IPH Health 23rd May 2018

On this day I had my latest appointment to see my GP, a kind lady physician at the village NHS practice. Although our purpose was in fact not a general check-up, as an empiricist I took a few moments to consider my state of health today, and here I have written my conclusions.

My motor neurone disease continues to dominate each day, as it will now the (perhaps quite short) remainder of my life.

However, I have identified four other problems or annoyances that may or may not be related to the MND. That is, some of them may be partly provoked by side effects of how MND is changing the way I live daily life. At least one may be causally related in some way as yet not identified by medical science, although how or why would be (by definition) unclear.

They are:

Almost total loss of my senses of smell and taste

Origins: I noticed this effect as long as two years ago (I think, if not three), and by the end of 2016 when I had a cold for a couple of weeks I thought it might be an effect of that. However, the cold went completely by spring and yet I still found I was not tasting food as I had done before. I told a friend and she wondered whether I might have zinc deficiency. Without researching the point at that time, I bought a bottle of Tesco vitamin C plus zinc and took the recommended one a day for a long time with no effect on my olfactory senses. So it predates the main onset of MND in September 2017.

Effects:

Causes: It was unlikely to be related to any dietary zinc deficiency, because as Wikipedia says, that has many other possible effects. Yet it would seem to be unrelated to MND unless sense nerves are affected as well as motor nerves, which would be a major fact for the science of it.

So the cause of this is a mystery. It is very upsetting because it removes most of the pleasure to be got from any food and drink. However, although I have not gone tasting nasty things looking for trouble, a few experiences of sharpness suggest that I would still loathe the things I have loathed for 50 or 60 years: tomato, vinegar (so ketchup), beer, mayonnaise, etc.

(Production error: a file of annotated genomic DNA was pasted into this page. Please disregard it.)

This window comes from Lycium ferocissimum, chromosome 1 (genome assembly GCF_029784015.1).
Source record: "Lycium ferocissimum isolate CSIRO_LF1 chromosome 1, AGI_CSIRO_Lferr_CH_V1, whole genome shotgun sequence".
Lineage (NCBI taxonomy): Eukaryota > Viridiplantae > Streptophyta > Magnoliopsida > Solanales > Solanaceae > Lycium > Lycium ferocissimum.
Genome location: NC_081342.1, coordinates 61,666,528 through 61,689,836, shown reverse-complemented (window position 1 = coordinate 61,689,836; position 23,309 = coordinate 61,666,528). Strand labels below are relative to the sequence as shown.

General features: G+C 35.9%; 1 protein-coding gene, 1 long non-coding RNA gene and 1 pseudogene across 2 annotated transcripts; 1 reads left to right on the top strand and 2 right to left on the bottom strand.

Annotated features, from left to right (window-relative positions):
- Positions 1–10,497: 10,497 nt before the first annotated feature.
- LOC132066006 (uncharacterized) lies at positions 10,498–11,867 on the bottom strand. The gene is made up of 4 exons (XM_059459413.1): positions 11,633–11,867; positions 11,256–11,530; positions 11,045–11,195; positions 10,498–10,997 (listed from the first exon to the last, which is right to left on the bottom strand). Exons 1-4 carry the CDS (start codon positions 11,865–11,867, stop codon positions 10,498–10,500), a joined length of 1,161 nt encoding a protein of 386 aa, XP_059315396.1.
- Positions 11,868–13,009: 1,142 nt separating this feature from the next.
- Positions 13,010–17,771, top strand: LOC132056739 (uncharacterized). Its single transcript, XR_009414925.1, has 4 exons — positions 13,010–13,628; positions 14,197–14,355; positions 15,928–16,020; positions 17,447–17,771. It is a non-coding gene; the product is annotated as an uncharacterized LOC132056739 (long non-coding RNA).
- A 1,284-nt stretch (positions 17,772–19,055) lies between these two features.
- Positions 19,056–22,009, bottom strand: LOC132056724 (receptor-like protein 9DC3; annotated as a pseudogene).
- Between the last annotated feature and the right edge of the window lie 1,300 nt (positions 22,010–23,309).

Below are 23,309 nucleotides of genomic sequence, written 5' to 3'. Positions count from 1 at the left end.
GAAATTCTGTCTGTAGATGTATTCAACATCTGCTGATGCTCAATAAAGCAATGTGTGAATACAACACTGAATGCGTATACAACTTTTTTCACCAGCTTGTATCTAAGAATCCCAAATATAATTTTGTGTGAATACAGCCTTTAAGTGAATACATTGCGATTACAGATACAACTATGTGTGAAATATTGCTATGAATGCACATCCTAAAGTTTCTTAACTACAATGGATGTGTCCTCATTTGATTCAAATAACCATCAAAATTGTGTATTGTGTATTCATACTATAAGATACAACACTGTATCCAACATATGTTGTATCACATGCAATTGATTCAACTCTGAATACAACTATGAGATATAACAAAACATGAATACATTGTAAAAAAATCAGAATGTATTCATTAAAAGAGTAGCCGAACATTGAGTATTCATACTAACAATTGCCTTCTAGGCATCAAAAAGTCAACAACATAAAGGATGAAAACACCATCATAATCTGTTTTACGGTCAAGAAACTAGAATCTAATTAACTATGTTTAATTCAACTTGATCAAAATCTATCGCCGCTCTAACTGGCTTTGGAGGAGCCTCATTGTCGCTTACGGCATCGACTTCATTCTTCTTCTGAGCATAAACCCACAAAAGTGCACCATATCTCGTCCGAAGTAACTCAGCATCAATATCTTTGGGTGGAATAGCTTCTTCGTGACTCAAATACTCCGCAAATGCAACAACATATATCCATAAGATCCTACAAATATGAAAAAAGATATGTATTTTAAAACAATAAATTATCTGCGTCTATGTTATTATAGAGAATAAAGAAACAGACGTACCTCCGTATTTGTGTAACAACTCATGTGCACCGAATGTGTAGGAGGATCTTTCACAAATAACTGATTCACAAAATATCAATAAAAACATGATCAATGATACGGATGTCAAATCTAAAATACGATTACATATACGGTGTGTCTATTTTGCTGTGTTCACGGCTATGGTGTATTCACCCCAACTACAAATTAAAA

Only ever getting very poor sleep at night

Experience: For the last few nights I have gone to bed and settled as well as I can on the hospital bed I now use, and then lain awake for an hour or three without any sign of starting to sleep a bit. Or did I doze for a few minutes? I felt no sign of it. On Tuesday night 22nd May, to be able to be up in good time to go to my surgery appointment, I went to bed at 21:45. I had my breathing mask on and the light out before 22:00. However I was still awake at 01:00. I spent this time in a continual struggle to find any position in which I was comfortable for more than a few minutes. I woke at 05:30 and suspect that I had slept for scarcely more than 4 hours. I could not get to sleep again, as I struggled again until 07:30 when the little alarm clock that I had set beeped.

Causes: The respirator machine makes relaxing breathing a struggle; and that is needed because of what MND does to destroy muscles that operate lung function (breathing). Also the MND makes arms and legs weak so that they ache with tiredness just from ordinary movements — even just pulling the duvet into position to get warm, and arranging clothes that one is wearing in bed to sleep in to smooth out wrinkles. This aching is continual.

A continual runny nose and tickly cough that has now persisted for two months

This necessitates continual drying of breathing routes with paper tissues, and soothing of tickly cough with Jakemans menthol sweets. The last time I shopped (with my brother taking me there), I bought 15 bags of Jakemans — 5 of each of their three flavours.

I admit that you might ask whether all those menthol sweets affect my senses of smell and taste. However, I had lost those senses long before I had to start sucking Jakemans to prevent me having to cough slightly but almost continually after the start, on 24th March. (It began in the small hours of Saturday morning after I had been at Frimley Park Hospital on both Wednesday 21st, for CT scan, and Thursday 22nd, for the second EMG for detailed MND diagnosis.)

Widespread itching for no apparent reason, across my back and on other areas of my skin

Other than on my back, I get random itching at places round my waist, or on one arm or the other, at odd moments during the day and night. Does everybody get this? Maybe. The problem for an MND sufferer is that weak arms, hands, fingers can make it nearly impossible to scratch to relieve it. For a long time I have used a long smooth-edged carving knife to scratch my back, simply because one cannot reach the area with fingers. Or I use a 40cm strip of hard wood. But my weak hands find holding these a problem; and they struggle even to scratch (say) my tummy just at my waist band.